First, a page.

Armis cybersecurity researchers discovered five high-severity vulnerabilities in endpoints manufactured by Aruba (enterprise network and security solutions) and Avaya (cloud communications and workflow collaboration).
Faults are rated 9.0 and above in severity and can be found in several network switches commonly seen in airports, hospitals, hotels, and similar locations.
Collectively, they have been dubbed TLStorm 2.0, following on from TLStorm, a series of critical vulnerabilities discovered in millions of Schneider Electric APC Smart-UPSs.
According to the researchers, it is the NanoSSL, a TLS library, which carries the flaw in the network equipment. More than 10 million devices are currently affected by the vulnerabilities, and given their severity, organizations deploying these devices are advised to apply the patches immediately.
Among other things, the flaws allow remote code execution and data theft.
“Some of the vulnerabilities can be triggered without authentication, without user interaction, and that’s why they are so severe,” Armis research director Barak Hadad said. The register.
So far, there are no reports of the vulnerabilities being used in the wild, but now that they are exposed, they are bound to be exploited, which is why applying the patch immediately is paramount.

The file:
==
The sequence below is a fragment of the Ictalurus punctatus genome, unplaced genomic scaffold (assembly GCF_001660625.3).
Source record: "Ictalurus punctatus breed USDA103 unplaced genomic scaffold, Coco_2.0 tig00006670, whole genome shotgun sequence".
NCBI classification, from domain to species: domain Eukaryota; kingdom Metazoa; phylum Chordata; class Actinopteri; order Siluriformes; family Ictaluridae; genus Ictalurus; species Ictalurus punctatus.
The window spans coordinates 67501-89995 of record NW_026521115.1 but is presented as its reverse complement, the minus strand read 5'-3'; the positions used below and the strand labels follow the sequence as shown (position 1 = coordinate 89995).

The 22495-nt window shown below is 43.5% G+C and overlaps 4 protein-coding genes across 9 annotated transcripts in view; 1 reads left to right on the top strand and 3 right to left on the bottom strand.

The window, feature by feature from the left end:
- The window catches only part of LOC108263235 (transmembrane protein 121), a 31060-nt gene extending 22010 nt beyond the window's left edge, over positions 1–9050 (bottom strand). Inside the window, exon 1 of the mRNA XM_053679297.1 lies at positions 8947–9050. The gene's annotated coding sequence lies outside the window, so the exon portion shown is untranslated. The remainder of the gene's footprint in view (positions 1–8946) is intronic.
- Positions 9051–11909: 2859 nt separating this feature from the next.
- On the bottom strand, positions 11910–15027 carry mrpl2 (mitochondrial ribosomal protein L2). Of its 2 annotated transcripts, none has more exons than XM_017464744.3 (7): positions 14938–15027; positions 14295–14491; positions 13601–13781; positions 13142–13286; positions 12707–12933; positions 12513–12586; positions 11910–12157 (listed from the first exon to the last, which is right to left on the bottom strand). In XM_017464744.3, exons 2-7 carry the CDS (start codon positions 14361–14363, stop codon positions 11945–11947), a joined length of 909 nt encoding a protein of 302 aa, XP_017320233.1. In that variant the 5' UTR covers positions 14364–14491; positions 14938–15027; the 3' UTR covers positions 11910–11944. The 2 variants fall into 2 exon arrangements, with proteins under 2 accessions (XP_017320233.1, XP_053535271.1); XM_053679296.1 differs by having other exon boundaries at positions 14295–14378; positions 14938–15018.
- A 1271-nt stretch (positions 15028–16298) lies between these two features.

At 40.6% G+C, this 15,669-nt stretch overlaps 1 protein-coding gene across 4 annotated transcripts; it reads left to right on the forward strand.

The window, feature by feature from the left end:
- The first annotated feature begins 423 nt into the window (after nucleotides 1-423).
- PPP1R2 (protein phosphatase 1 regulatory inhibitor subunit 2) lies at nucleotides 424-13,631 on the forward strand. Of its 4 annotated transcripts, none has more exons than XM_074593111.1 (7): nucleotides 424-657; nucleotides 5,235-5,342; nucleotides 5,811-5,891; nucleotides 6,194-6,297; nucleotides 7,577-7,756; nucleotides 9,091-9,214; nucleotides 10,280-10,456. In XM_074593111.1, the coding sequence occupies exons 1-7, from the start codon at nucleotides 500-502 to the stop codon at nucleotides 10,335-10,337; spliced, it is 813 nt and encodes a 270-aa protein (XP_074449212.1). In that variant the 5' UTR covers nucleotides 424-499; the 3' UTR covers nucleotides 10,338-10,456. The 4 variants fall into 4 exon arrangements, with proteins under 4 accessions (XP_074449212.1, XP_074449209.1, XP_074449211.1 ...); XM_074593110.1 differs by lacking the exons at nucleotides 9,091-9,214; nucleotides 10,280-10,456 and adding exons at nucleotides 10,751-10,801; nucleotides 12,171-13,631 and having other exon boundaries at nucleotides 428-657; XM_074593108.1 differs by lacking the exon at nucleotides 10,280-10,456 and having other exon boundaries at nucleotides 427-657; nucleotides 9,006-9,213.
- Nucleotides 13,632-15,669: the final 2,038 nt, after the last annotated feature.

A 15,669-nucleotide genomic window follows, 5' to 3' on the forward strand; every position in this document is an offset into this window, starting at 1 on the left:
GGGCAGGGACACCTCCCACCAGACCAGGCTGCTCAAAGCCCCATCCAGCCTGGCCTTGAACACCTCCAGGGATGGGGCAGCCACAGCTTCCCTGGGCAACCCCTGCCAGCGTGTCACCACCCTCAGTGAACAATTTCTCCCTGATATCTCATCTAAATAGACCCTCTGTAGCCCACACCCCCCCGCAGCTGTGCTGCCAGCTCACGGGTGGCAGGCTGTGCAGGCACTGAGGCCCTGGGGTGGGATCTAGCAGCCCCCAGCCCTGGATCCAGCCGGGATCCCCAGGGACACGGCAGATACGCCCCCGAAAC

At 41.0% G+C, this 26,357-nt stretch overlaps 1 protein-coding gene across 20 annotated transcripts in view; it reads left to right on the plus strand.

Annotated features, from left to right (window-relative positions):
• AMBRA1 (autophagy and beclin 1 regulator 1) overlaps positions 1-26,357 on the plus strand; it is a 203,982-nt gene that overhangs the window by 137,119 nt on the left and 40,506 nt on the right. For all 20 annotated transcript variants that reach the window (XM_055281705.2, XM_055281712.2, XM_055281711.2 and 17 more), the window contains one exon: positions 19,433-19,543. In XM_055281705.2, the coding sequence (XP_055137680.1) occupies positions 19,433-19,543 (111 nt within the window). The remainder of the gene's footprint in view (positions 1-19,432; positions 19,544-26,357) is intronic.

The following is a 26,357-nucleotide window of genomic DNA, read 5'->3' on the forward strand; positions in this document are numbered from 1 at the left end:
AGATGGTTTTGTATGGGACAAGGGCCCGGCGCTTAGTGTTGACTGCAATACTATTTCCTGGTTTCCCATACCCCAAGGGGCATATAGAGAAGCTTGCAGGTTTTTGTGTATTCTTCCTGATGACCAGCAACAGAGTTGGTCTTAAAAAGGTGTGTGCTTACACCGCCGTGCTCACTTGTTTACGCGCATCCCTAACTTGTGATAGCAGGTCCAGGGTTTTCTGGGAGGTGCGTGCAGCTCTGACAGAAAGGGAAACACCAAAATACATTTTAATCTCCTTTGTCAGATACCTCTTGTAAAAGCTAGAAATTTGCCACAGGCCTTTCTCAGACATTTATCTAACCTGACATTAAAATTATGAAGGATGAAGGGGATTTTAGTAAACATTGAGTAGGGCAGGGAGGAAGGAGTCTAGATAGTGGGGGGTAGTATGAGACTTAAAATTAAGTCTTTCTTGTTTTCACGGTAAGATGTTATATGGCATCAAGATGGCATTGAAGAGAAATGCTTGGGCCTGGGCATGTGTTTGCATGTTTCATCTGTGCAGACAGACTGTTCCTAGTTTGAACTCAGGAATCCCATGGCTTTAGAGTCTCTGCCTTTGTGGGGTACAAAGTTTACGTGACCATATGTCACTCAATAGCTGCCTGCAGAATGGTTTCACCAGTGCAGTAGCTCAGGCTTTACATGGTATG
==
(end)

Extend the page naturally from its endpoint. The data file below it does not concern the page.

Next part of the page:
The researchers also said they believe other providers using NanoSSL may also have issues:
“We know Avaya, Aruba, and APC are vulnerable. And we’ve worked with them to make sure their devices aren’t vulnerable in the future,” Hadad said. “But I’m pretty sure there are other providers who are vulnerable to this.”
The vulnerabilities are tracked as CVE-2022-23676, CVE-2022-23677, CVE-2022-29860, and CVE-2022-29861, while the fifth has no CVE as it was found in Avaya products abandoned.
Devices vulnerable to vulnerabilities include:
Aruba 5400R Series
Aruba 3810 Series
Aruba 2920 Series
Aruba 2930F Series
Aruba 2930M Series
Aruba 2530 Series
Aruba 2540 Series
For Avaya, these are the vulnerable devices:
Via: The Register